The study of documentary sources was considered until recently a stronghold for scholars, a field restricted to the scientific and academic sphere that created an interpretative rather than physical barrier towards our past. Fortunately the current files are open to all audiences which boosts a more critical, polyhedral and transverse knowledge of history.
And this is because the documentation kept in the archives, mainly with administrative value, is able to offer different interpretations and be the subject of various studies. A population census of the nineteenth century helps us to understand not only the local demographics and households, but also the social stratigraphy, its distribution in the urban core, literacy, productive sectors, etc. A municipal budget that nowadays has economic and administrative value may likewise be shredded in each of its items and studied as an anthropological source because it captures the traditions, celebrations or everyday activities, and other political and social considerations.
The unique physical characteristics of paper documentation -support of the documentation until the recent incorporation of the electronic document- and the cares that its preservation requires regarding temperature and relative humidity control, adds to the vicissitudes of history like wars, lawsuits or inadequate facilities.
Due to these factors, without forgetting that our Villa, then University of San Juan and Benimagrell, belonged to the city of Alicante, the oldest document kept in AMSJA dates from 1847. The documentary series on taxes and levies, budgets, censuses of inhabitants and minutes of the plenary council started in the second half of the nineteenth century.
The AMSJA currently has modern facilities, including a large consultation room with an auxiliary library specialized in local topics and its own exhibition space in which to carry out dissemination activities of their funds.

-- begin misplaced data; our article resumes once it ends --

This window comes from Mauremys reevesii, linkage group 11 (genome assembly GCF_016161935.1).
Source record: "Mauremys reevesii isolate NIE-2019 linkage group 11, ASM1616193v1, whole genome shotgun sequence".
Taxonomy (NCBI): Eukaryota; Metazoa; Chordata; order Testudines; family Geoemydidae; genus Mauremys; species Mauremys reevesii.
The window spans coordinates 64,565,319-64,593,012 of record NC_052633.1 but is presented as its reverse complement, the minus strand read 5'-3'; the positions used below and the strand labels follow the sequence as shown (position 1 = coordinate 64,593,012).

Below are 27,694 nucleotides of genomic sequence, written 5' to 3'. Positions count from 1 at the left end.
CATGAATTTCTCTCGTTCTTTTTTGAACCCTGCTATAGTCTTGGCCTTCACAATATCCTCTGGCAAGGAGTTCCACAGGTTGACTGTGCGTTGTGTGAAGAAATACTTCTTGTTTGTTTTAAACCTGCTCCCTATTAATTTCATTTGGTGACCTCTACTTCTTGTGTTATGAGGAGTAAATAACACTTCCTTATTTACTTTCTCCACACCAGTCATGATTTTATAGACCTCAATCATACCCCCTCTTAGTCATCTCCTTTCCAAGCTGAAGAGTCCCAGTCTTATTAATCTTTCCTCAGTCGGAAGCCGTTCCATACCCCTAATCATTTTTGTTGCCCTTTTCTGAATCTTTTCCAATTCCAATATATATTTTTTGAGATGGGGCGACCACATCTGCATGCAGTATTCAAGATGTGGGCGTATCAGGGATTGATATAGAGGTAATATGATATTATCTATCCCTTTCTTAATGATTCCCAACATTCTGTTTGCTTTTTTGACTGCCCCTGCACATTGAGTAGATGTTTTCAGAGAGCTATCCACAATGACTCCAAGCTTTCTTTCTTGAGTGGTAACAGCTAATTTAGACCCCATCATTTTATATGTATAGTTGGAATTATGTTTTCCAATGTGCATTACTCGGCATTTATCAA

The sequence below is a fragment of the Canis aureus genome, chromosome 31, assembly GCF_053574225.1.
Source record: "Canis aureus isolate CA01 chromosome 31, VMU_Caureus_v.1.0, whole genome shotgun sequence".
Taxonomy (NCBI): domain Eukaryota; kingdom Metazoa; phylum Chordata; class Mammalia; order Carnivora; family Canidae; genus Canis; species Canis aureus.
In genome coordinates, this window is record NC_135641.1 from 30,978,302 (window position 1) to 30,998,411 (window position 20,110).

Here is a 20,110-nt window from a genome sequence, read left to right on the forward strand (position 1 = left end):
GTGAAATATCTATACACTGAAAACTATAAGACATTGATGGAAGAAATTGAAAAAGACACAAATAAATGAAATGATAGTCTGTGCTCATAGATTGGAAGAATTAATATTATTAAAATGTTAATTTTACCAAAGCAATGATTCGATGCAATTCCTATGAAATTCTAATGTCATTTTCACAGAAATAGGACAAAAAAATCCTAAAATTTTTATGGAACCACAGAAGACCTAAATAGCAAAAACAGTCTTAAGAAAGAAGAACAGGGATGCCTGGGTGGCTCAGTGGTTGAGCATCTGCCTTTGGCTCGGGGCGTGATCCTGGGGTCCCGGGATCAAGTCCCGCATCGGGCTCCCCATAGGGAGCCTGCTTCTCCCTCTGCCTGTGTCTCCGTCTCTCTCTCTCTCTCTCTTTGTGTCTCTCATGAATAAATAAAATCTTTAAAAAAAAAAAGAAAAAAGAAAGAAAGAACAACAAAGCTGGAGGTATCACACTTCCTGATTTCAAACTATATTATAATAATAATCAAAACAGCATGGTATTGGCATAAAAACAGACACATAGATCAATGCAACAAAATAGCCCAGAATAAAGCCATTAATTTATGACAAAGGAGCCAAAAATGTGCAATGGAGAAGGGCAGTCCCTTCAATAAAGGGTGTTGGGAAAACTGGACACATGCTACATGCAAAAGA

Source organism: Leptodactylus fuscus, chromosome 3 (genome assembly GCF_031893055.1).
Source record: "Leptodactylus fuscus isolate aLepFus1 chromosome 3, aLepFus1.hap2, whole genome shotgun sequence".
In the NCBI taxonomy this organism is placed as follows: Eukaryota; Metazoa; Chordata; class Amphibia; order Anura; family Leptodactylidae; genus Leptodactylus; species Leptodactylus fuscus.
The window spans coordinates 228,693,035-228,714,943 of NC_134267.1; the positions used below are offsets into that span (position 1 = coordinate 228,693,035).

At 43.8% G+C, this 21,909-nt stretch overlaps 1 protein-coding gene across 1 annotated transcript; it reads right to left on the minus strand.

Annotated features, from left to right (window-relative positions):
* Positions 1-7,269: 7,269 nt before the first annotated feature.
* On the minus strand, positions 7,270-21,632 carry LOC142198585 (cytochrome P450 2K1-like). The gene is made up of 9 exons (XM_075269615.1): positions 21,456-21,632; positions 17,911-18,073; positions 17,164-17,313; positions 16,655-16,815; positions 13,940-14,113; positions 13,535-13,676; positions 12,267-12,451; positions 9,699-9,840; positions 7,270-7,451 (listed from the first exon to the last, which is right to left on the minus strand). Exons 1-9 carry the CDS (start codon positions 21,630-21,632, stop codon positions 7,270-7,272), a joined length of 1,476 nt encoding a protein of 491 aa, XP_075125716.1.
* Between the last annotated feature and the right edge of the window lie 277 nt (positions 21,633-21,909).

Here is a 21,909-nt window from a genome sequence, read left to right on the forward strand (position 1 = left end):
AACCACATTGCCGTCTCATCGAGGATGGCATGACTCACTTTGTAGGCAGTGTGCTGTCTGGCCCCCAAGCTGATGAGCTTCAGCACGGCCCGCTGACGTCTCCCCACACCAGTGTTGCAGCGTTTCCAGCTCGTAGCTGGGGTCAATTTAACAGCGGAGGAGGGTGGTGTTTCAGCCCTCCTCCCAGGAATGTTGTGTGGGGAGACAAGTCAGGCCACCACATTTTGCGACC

Among the services offered to citizens, professionals and researchers who wish to approach to documentary sources, you can get advice on the use and study of documents, access to information and preventive conservation of media, visits and didactic workshops, etc.
Like all municipal archives, the AMSJA holds the documentary fund of the institution to which it belongs, the documents produced and received by the City Council of Sant Joan d’Alacant. But it also has funds from other local institutions such as the Agrarian Chamber, political and trade union organizations of the municipality and files of people and families who have wanted to deposit their documents here so that they can be studied by all.
The nearly 9,000 documentary installation units that are stored in the AMSJA form a kind of collective memory of the history of our town. The documents can speak to us if we want to listen to them and they deserve all our care so that they can continue doing so to the new generations.
Did you know that…??
One of the oldest and most prominent documents to study our town is the homicide trial between Saracens preserved by the Archive of the Crown of Aragon. This legal process from 1315, with its interrogations, declarations and other formalities, could seem like an arid document. Nevertheless it has been a key source for diverse historical, anthropological and toponymy studies that have derived from it and that reveal it as the oldest description known of the people who inhabited this area of the Horta, by capturing references to their economy, beliefs and ways of life.